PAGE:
The second issue is that the reduction of tax rate disproportionately favours large corporates and reduces the progressiveness of corporate tax (headline corporate tax rate for smaller companies was already at 25 percent). It would have been better to maintain the progressiveness of corporate tax by reducing the tax rate for smaller companies even more or reducing the quantum of tax reduction for the bigger companies. It is the smaller businesses that have a larger propensity to invest and employ relative to bigger companies.
A related issue is a perverse incentive that the lower tax rate (17 percent from the current 28.6 percent, before surcharges and cess) for new manufacturing companies creates. It incentivises shifting of newer manufacturing capacity of even existing companies into dedicated SPVs – whereas the intention of the lower tax rate is to attract brand new investment that otherwise would not have happened or at least tip the balance in case of some fence-sitter investments. This in a sense is the collateral, but inevitable, fiscal cost of this change.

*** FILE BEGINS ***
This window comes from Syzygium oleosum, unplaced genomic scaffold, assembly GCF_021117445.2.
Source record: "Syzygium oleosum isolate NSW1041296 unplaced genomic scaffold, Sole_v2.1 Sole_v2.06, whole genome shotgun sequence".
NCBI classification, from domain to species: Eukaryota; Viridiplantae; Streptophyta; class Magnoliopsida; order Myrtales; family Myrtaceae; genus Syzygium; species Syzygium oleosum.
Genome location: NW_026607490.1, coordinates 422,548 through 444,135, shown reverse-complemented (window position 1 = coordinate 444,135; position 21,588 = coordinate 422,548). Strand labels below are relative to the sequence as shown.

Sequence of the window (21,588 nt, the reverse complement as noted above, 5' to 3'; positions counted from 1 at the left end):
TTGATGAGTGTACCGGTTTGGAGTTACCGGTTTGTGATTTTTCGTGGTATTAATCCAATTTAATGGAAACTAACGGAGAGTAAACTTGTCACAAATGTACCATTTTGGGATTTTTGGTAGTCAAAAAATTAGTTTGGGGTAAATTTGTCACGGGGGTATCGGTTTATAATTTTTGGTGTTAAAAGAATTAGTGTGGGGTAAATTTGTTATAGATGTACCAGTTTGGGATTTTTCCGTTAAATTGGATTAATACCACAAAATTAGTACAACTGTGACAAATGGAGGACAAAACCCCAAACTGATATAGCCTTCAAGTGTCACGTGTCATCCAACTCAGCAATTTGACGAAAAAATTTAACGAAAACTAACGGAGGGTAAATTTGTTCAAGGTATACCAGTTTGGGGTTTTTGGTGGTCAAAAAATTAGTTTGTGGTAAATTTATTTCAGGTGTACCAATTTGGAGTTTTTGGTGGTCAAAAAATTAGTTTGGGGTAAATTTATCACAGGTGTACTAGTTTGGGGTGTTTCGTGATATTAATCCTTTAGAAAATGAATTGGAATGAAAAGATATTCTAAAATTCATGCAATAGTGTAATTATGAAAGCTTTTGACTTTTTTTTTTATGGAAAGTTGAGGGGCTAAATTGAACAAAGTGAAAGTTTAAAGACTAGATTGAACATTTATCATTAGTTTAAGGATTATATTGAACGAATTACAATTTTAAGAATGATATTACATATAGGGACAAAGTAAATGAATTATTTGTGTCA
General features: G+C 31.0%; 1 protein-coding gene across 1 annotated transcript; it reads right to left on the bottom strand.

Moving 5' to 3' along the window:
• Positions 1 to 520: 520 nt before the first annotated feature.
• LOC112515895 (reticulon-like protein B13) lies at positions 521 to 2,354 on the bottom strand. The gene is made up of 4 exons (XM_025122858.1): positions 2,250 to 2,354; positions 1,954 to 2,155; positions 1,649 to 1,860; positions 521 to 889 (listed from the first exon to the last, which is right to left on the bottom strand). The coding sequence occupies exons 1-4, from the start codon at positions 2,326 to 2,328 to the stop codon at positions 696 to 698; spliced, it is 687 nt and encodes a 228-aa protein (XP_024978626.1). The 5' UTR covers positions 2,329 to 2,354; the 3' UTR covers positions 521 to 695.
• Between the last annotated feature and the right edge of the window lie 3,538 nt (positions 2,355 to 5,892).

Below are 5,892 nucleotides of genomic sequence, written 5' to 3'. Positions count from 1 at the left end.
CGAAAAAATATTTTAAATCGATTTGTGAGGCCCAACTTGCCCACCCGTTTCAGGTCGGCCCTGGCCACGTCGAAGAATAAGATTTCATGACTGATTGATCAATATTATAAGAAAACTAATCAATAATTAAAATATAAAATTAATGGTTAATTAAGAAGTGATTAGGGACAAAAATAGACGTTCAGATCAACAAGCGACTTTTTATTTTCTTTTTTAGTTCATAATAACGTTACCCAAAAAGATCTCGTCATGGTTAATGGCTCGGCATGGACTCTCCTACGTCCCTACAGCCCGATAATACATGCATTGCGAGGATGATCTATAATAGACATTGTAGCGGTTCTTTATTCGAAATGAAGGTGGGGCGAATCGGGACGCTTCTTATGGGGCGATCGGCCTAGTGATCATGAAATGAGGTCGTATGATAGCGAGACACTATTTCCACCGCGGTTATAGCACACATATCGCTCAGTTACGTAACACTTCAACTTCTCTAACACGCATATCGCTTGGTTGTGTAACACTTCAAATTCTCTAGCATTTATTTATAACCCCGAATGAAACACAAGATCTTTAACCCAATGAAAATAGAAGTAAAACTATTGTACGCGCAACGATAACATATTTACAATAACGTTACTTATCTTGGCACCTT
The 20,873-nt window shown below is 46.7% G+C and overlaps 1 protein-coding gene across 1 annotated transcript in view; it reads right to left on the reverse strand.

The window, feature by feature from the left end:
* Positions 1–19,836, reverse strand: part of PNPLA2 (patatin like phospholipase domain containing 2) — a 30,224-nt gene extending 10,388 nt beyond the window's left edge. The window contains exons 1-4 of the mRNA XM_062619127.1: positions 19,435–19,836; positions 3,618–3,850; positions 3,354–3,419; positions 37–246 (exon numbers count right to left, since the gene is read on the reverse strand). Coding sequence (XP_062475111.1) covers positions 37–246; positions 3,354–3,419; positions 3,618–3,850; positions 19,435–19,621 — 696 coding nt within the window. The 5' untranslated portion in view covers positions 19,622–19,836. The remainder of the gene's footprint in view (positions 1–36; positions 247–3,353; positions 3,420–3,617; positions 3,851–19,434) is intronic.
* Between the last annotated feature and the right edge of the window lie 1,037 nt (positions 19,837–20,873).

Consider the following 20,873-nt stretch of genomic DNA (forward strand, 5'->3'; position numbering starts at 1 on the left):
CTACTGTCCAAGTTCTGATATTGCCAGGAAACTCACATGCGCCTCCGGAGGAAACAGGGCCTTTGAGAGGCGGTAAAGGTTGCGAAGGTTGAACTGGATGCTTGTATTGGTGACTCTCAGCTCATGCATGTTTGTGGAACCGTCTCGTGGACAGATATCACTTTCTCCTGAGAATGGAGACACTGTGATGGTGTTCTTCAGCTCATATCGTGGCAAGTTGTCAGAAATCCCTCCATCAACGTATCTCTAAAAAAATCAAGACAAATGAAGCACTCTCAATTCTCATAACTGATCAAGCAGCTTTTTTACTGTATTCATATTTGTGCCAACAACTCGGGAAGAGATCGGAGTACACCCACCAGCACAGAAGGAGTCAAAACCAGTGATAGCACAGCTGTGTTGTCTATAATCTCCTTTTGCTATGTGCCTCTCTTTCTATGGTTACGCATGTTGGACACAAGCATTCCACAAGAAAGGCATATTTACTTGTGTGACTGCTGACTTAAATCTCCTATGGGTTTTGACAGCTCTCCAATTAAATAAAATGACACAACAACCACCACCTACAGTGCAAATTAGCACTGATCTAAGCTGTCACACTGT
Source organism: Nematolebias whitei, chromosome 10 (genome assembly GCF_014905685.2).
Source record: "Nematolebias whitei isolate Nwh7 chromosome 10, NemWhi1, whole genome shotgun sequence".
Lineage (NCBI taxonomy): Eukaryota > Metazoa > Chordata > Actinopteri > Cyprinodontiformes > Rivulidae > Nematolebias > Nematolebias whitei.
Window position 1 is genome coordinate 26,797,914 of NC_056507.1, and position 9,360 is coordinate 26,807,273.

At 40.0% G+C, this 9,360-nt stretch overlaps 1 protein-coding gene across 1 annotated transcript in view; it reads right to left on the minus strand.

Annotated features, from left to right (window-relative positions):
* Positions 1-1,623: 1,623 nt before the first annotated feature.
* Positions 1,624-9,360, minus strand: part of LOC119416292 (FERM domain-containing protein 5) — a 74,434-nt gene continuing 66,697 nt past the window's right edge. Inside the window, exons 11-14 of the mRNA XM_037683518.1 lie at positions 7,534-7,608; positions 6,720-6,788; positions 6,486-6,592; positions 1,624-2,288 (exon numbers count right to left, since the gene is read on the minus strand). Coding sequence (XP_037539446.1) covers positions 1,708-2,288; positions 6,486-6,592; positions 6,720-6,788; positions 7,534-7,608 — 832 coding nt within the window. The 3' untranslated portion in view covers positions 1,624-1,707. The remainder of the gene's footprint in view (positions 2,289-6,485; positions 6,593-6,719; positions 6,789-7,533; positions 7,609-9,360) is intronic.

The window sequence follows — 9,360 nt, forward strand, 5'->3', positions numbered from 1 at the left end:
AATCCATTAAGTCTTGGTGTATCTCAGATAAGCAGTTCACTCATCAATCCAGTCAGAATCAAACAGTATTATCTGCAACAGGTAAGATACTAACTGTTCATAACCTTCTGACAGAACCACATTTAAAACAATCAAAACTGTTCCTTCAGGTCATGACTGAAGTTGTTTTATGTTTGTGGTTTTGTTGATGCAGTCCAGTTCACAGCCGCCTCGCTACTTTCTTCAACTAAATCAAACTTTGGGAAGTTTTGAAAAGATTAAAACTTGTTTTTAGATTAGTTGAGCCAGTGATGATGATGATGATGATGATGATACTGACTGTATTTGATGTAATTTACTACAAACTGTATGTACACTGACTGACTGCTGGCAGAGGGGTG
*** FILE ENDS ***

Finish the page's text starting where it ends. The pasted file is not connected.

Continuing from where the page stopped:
The final issue for me is the cost of this ‘reform’. As per the government’s calculations, this tax reduction will cost around $20 billion which is around 0.7 percent of GDP – 0.4 percent of GDP to the central government and 0.3 percent of GDP to the state governments. What was left unsaid yesterday was how would this gap be filled given that the government is already staring at lower tax revenues even adjusting for the higher dividend from the RBI. Would the government cut back on expenditure in a major way to meet the deficit target or has the government given up on the fiscal deficit target? If the government must cut back sharply on expenditure then it would be negative for growth, relative to the expectation prior to yesterday, at least in the short run. And if the government were to abandon the fiscal deficit target altogether, it raises the prospects of higher inflation and interest rates and crowding out. And while many will argue that fiscal deficit is an abstract concept, lest we forget, we are an emerging market economy highly dependent on capital flows. And capital flows are fickle. For what it’s worth, the domestic bond markets have already sounded an alarm bell yesterday.